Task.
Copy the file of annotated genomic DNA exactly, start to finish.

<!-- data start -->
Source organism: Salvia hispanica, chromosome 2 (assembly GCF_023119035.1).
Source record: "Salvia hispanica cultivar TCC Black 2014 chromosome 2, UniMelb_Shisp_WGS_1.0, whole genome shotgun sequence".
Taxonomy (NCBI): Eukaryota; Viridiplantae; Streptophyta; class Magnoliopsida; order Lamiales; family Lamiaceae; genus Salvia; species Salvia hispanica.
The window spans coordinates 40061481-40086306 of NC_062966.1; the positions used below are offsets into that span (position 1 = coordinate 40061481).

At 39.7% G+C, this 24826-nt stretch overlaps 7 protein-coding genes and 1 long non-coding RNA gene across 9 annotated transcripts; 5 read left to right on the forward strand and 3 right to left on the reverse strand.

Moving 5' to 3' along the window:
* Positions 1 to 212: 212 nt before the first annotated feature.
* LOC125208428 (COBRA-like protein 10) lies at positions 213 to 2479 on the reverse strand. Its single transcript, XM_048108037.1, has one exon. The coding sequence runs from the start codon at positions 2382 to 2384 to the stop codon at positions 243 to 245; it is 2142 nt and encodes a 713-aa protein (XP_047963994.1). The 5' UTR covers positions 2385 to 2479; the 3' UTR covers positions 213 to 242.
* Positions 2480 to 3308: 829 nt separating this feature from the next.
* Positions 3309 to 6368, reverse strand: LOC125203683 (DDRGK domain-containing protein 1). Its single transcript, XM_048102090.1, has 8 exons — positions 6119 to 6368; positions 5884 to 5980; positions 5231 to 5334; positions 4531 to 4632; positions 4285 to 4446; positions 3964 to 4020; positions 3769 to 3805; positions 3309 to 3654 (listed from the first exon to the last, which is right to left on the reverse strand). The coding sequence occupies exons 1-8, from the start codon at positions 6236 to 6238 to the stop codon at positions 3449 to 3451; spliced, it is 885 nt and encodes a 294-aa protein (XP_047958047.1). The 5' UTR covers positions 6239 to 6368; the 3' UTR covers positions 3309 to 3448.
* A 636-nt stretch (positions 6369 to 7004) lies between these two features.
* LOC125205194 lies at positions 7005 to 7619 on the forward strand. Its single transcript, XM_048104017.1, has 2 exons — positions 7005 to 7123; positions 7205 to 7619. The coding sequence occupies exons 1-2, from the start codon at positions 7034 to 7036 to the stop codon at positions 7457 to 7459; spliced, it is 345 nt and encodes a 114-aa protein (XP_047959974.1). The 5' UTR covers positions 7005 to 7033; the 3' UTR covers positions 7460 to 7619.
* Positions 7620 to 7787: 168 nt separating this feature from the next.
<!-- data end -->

Source organism: Salvia hispanica, chromosome 2 (assembly GCF_023119035.1).
Source record: "Salvia hispanica cultivar TCC Black 2014 chromosome 2, UniMelb_Shisp_WGS_1.0, whole genome shotgun sequence".
Taxonomy (NCBI): Eukaryota; Viridiplantae; Streptophyta; class Magnoliopsida; order Lamiales; family Lamiaceae; genus Salvia; species Salvia hispanica.
The window spans coordinates 40061481-40086306 of NC_062966.1; the positions used below are offsets into that span (position 1 = coordinate 40061481).

At 39.7% G+C, this 24826-nt stretch overlaps 7 protein-coding genes and 1 long non-coding RNA gene across 9 annotated transcripts; 5 read left to right on the forward strand and 3 right to left on the reverse strand.

Moving 5' to 3' along the window:
* Positions 1 to 212: 212 nt before the first annotated feature.
* LOC125208428 (COBRA-like protein 10) lies at positions 213 to 2479 on the reverse strand. Its single transcript, XM_048108037.1, has one exon. The coding sequence runs from the start codon at positions 2382 to 2384 to the stop codon at positions 243 to 245; it is 2142 nt and encodes a 713-aa protein (XP_047963994.1). The 5' UTR covers positions 2385 to 2479; the 3' UTR covers positions 213 to 242.
* Positions 2480 to 3308: 829 nt separating this feature from the next.
* Positions 3309 to 6368, reverse strand: LOC125203683 (DDRGK domain-containing protein 1). Its single transcript, XM_048102090.1, has 8 exons — positions 6119 to 6368; positions 5884 to 5980; positions 5231 to 5334; positions 4531 to 4632; positions 4285 to 4446; positions 3964 to 4020; positions 3769 to 3805; positions 3309 to 3654 (listed from the first exon to the last, which is right to left on the reverse strand). The coding sequence occupies exons 1-8, from the start codon at positions 6236 to 6238 to the stop codon at positions 3449 to 3451; spliced, it is 885 nt and encodes a 294-aa protein (XP_047958047.1). The 5' UTR covers positions 6239 to 6368; the 3' UTR covers positions 3309 to 3448.
* A 636-nt stretch (positions 6369 to 7004) lies between these two features.
* LOC125205194 lies at positions 7005 to 7619 on the forward strand. Its single transcript, XM_048104017.1, has 2 exons — positions 7005 to 7123; positions 7205 to 7619. The coding sequence occupies exons 1-2, from the start codon at positions 7034 to 7036 to the stop codon at positions 7457 to 7459; spliced, it is 345 nt and encodes a 114-aa protein (XP_047959974.1). The 5' UTR covers positions 7005 to 7033; the 3' UTR covers positions 7460 to 7619.
* Positions 7620 to 7787: 168 nt separating this feature from the next.